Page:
The big busted blonde matron hugged Gina. “Let me look at you child. You look wonderful.” They had iced tea on the large verandah overlooking the nursery despite Gina’s protestations.
“I wanted to say thank you again. For the scholarship. It is so very generous of you, I just don’t know what to say, how to thank you?”
“Think nothing of it child. I am glad to help. When I saw you that night, alone in the forest, dancing and playing.”
Gina looked at her, waiting for Bianca to continue.
“Some of us, people like us, we live in a different world don’t we? I know that you can see them too darling. You have the gift, just like my grandmother had. It’s something – something that happens to those who really love Boinfontaine. It’s a great gift dear, but great gifts come with great responsibilities too. You need to come back here after you graduate. You have to find your purpose. You have to fulfill your purpose. Great things will happen when you do.” Bianca’s hands trembled, and she reached for a gold case and lit a cigarette, exhaling the smoke through her nose. “Now go. Go to the city, but remember. Boinfontaine will not rest before you come back. Your purpose is waiting for you.”
Gina ran. She ran all the way past the fields, across the swinging bridge, and she didn’t stop before she reached the giant swamp chestnut oak tree. She felt scared. Bianca Boinfontaine now scared her. She shivered. Seeing them, the dead people, suddenly felt like a huge burden to her. Gina was confused, and for the first time in her life, she considered the possibility that she might suffer from the same mental illness that took her mom away from her. She called out to Annie, and Manfred, but neither of – them – appeared.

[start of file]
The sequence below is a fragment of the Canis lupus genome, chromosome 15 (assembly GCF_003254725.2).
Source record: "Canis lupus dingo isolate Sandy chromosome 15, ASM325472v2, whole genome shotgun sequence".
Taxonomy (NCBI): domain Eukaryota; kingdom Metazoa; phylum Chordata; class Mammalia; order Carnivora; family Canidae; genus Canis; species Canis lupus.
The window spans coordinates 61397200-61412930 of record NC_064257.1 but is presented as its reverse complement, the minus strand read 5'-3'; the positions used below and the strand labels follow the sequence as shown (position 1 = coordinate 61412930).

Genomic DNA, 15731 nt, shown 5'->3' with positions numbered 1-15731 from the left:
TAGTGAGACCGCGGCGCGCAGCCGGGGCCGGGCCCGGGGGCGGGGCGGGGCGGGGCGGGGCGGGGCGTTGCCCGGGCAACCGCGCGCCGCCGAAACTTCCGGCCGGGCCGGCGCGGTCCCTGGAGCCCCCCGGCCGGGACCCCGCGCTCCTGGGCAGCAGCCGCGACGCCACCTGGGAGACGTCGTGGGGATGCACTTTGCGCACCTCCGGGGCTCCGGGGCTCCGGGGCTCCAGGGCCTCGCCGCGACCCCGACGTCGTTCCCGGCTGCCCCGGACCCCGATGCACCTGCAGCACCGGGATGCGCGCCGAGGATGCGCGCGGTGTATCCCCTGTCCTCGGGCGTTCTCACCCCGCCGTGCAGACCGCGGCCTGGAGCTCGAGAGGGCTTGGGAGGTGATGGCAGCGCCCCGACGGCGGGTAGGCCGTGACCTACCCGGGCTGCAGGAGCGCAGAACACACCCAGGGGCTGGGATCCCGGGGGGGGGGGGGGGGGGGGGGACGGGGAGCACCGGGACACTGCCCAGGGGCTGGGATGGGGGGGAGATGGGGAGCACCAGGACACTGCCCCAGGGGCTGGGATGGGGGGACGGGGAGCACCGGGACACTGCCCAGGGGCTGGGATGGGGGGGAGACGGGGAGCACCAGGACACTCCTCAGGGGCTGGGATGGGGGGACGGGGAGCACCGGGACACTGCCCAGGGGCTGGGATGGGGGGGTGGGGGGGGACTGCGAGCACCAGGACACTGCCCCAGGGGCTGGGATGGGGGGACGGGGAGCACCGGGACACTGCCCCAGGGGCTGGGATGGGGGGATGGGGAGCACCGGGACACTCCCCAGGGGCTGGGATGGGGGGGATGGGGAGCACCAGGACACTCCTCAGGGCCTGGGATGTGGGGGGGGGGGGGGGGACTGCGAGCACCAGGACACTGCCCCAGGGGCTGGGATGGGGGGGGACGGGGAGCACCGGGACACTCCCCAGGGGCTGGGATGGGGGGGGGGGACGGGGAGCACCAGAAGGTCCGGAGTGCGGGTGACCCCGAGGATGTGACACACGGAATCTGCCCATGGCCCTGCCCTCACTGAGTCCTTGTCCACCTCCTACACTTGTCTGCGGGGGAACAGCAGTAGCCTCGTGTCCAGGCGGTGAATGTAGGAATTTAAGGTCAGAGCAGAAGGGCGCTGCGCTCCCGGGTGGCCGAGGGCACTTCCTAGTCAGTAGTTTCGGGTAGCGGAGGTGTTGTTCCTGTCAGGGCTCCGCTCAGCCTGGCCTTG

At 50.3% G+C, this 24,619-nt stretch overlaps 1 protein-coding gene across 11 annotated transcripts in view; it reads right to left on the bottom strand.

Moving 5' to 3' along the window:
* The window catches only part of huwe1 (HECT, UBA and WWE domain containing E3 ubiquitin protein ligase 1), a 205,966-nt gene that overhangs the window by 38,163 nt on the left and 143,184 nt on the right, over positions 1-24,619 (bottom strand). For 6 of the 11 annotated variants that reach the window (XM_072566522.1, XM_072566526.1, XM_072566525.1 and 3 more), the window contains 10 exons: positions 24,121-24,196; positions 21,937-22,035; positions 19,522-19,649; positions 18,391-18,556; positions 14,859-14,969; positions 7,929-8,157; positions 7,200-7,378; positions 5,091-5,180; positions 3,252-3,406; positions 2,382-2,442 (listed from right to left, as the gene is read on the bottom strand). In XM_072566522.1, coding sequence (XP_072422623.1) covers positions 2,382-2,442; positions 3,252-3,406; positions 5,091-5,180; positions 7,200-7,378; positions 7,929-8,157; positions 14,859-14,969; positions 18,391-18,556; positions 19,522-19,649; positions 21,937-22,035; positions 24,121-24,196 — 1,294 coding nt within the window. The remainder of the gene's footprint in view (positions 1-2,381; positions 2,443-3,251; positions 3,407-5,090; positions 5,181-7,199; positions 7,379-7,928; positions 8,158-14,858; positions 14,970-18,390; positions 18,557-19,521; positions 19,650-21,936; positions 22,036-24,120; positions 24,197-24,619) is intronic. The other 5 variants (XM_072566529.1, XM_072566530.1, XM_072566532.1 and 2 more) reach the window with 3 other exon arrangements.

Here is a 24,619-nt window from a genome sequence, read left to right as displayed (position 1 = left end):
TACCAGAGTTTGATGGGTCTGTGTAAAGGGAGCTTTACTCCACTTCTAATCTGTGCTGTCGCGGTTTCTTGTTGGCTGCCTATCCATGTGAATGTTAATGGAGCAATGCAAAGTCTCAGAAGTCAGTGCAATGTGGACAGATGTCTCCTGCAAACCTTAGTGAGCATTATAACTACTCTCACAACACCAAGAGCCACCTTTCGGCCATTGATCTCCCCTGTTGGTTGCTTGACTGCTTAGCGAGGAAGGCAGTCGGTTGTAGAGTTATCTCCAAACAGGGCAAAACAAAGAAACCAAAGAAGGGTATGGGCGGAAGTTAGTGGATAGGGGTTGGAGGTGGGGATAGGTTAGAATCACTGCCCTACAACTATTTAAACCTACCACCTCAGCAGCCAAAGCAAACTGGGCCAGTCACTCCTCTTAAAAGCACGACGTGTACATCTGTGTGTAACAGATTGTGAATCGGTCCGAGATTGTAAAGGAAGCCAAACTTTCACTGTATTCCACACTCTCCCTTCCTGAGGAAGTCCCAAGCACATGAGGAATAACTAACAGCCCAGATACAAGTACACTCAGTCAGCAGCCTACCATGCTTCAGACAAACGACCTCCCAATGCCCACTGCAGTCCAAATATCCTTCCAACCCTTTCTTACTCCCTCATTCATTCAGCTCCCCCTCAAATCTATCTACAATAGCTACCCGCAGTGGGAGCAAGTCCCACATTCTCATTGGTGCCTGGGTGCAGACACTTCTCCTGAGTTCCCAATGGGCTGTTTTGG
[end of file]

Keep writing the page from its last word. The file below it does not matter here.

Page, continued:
Jeremiah opened a very old bottle of port after Gina left for the prom with her date. He felt strangely sad, and proud. Who would have imagined that Jeremiah Jud could produce such a vivacious young woman he wondered. “Here’s to you darling” he toasted his wife, Margie, and refilled his glass. He was fast asleep on the old Chesterfield couch in his studio when Gina returned.
“What’s wrong with you Gina?” Julian scowled, trying to keep his voice down.
“Nothing. I don’t know. You won’t understand.” Gina sobbed once or twice before regaining her composure. “Nothing. I was just playing. Having fun.”
“You have a strange way of having fun don’t you. Were you drunk?”
Gina didn’t answer. She just stared at Julian with a hurt expression.
“How else can anyone – me included – explain your behavior. So you speak to yourself. You dance with an invisible guy. And you chase a dog that doesn’t exist. And you laugh at jokes – when no one made any jokes. Jeez Gina. You made me look redundant. And ridiculous. Whatever. I have to go.”
Gina stayed outside after Julian left, and she took a seat on the rickety old wooden bench next to the front door.
“I’m sorry Gina.”
“I’m sorry too Gina.”
“It’s not your fault Manfred, nor yours little Annie. We had fun didn’t we?”
“We spoiled your dance for you, didn’t we?”
“Don’t be silly. We had to say goodbye too, didn’t we?” Gina answered placidly.
“Are you going away forever?” Annie asked.
“Forever is a very long time darling Annie.”